A US study Monday measuring fathering habits & testicle size suggested that bigger may not be better when it comes to the day-to-day raising of small children.
The research involved 70 US men of varying ethnicities — most were Caucasian, five were Asian & 15 were African-American. All were the fathers of children aged one to two.
The larger the volume of their testes, the less the men were involved in daily parenting activities like changing diapers, said the study by researchers at Emory University in Georgia.
In comparison, men with smaller testes showed more nurturing activity in the brain when shown pictures of their children, & moreover were more involved in their children’s upbringing, according to surveys answered separately by both the fathers & their female partners.
All the men in the study were aged 21-55 & lived with the biological mothers of their children. Most were married.
“I wouldn’t want to say that men with large testes are always offensive fathers yet our data show a tendency for them to be less involved in things like changing diapers, bathing children, preparing meals, taking them to the doctor & things like that,” said lead author James Rilling, an associate professor of anthropology.
The study sought to test an evolutionary theory that holds that people & animals are either built to breed or to nurture.
The findings support the notion that human beings have a limited amount of energy to invest in reproductive efforts — so either they put energy into producing offspring or into raising it.
“If you invest more energy in parenting you have less available for mating & vice versa,” explained Rilling.
Since the testes are where sperm is made, & their size can be linked to the amount produced, the researchers said their study is unique & the first of its kind.
Previous studies have shown a link between high testosterone levels & lower parental involvement as well as divorce & infidelity. The Emory team moreover analyzed testosterone levels & found the same inverse relationship to parental involvement in their study.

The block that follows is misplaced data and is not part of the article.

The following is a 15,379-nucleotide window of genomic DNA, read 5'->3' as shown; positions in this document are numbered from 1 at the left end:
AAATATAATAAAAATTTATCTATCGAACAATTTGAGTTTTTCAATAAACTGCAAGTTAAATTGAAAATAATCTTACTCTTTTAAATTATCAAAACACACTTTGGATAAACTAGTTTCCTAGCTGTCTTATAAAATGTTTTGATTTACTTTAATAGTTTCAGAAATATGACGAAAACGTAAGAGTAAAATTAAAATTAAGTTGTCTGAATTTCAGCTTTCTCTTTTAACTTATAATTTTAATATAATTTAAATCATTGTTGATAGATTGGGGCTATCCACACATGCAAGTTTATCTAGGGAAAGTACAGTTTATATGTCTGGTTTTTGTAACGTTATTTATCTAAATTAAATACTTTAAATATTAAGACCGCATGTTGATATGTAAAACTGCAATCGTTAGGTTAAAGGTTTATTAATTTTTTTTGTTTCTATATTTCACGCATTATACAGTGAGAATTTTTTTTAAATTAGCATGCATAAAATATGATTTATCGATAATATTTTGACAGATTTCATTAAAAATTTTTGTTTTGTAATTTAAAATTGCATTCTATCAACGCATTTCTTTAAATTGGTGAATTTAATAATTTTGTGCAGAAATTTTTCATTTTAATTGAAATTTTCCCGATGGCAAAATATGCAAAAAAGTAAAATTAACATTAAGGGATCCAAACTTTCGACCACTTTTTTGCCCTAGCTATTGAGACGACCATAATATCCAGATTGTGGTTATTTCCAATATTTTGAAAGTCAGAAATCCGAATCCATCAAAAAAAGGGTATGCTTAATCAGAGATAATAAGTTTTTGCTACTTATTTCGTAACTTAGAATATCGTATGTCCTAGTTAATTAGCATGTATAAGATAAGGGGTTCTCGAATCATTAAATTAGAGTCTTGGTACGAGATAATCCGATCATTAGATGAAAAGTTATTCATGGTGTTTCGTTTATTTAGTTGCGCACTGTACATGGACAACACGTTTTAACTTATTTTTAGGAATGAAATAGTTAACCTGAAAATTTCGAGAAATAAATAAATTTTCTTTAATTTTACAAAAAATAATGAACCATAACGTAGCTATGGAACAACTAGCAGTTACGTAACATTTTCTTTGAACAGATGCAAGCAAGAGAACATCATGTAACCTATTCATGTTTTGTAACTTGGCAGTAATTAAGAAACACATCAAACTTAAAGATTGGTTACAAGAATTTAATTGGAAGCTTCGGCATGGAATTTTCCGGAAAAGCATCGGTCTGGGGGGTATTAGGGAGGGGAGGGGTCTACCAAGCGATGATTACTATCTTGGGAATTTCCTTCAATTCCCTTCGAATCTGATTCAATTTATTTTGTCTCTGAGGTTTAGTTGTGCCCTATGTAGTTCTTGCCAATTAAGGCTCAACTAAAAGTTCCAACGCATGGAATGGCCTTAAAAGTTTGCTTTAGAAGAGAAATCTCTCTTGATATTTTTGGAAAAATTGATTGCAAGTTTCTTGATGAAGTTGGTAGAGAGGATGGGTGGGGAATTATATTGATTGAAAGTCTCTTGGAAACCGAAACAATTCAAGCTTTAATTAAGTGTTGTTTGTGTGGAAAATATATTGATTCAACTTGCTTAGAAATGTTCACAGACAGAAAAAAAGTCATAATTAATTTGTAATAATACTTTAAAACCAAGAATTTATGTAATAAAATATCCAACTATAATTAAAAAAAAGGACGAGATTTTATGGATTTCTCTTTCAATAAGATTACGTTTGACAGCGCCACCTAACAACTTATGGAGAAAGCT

“Other people have looked at testosterone & parental behavior yet as far as we know we are the first to look at testes size & parental behavior & we think we are getting at something different,” said Rilling.
“We are suggesting that men with larger testes are more built for a mating effort strategy & as a consequence are less built for investing in children.”
Researchers used functional MRI scans to analyze brain activity when the men were shown pictures of their toddlers & moreover of strangers’ children.
To assess the men’s daily parenting involvement with their young children, scientists asked the men & their female partners to separately fill out questionnaires.
The volume of the testes was measured in a voluntary MRI scan, to which 55 of the 70 men agreed.
Still, the researchers could not say for sure whether testes size caused the difference in fathering behavior, or if perhaps the act of becoming a father might have caused the testes to shrink in some men.
Urologist Joseph Aluka, who was not involved in the research, said he commonly sees men with smaller testes in a certain context.
“The man who comes in with smaller testes is more likely to have greater difficulty with getting his wife pregnant,” Aluka, an assistant professor at New York University Urology Associates, told AFP.
If such men end up being more involved as parents, “maybe these guys struggled to have kids & appreciate the experience a little bit more,” Aluka said.
“I wouldn’t be surprised if just a few participants in this study fundamentally affected their data because it is a small study,” said Aluka, describing the findings as “a stretch.”
The study appeared in the Proceedings of the National Academy of Sciences.